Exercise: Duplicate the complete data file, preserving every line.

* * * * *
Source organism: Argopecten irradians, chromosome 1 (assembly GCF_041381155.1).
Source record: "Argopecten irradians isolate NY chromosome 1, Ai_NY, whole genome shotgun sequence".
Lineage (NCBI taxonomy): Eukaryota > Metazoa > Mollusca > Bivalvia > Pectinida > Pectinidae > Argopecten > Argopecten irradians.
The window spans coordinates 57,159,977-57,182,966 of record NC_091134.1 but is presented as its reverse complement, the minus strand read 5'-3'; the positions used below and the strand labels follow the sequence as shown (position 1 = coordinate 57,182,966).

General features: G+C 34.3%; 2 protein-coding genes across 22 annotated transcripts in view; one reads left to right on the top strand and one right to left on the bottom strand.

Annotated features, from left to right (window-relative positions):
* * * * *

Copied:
Source organism: Argopecten irradians, chromosome 1 (assembly GCF_041381155.1).
Source record: "Argopecten irradians isolate NY chromosome 1, Ai_NY, whole genome shotgun sequence".
Lineage (NCBI taxonomy): Eukaryota > Metazoa > Mollusca > Bivalvia > Pectinida > Pectinidae > Argopecten > Argopecten irradians.
The window spans coordinates 57,159,977-57,182,966 of record NC_091134.1 but is presented as its reverse complement, the minus strand read 5'-3'; the positions used below and the strand labels follow the sequence as shown (position 1 = coordinate 57,182,966).

General features: G+C 34.3%; 2 protein-coding genes across 22 annotated transcripts in view; one reads left to right on the top strand and one right to left on the bottom strand.

Annotated features, from left to right (window-relative positions):